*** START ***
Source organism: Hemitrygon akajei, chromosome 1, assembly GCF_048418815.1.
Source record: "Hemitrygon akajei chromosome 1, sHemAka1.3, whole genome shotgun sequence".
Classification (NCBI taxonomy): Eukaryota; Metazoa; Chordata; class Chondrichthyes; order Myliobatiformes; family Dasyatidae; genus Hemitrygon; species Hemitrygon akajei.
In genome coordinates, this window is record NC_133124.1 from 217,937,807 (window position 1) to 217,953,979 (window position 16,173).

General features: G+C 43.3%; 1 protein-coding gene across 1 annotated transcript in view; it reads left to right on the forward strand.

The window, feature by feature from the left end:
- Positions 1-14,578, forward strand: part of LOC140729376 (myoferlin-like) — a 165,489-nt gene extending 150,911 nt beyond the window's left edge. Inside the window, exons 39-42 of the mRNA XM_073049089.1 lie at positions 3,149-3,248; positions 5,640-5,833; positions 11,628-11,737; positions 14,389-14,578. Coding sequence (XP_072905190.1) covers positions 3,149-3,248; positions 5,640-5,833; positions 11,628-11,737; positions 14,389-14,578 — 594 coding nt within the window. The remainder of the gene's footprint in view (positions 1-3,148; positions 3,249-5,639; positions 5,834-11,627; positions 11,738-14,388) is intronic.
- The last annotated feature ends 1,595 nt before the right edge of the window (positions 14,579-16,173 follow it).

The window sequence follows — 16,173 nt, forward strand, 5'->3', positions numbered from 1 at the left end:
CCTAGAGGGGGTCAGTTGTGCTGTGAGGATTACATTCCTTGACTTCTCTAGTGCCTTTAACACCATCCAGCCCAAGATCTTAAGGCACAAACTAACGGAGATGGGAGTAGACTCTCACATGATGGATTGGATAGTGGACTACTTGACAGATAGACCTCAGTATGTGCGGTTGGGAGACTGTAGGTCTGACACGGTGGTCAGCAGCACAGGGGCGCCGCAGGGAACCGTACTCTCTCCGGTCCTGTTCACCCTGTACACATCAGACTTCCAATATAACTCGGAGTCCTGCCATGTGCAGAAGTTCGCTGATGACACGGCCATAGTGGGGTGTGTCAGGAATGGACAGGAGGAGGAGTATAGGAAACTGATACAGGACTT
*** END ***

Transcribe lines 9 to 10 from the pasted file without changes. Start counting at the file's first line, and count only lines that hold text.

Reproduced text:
The window sequence follows — 16,173 nt, forward strand, 5'->3', positions numbered from 1 at the left end:
CCTAGAGGGGGTCAGTTGTGCTGTGAGGATTACATTCCTTGACTTCTCTAGTGCCTTTAACACCATCCAGCCCAAGATCTTAAGGCACAAACTAACGGAGATGGGAGTAGACTCTCACATGATGGATTGGATAGTGGACTACTTGACAGATAGACCTCAGTATGTGCGGTTGGGAGACTGTAGGTCTGACACGGTGGTCAGCAGCACAGGGGCGCCGCAGGGAACCGTACTCTCTCCGGTCCTGTTCACCCTGTACACATCAGACTTCCAATATAACTCGGAGTCCTGCCATGTGCAGAAGTTCGCTGATGACACGGCCATAGTGGGGTGTGTCAGGAATGGACAGGAGGAGGAGTATAGGAAACTGATACAGGACTT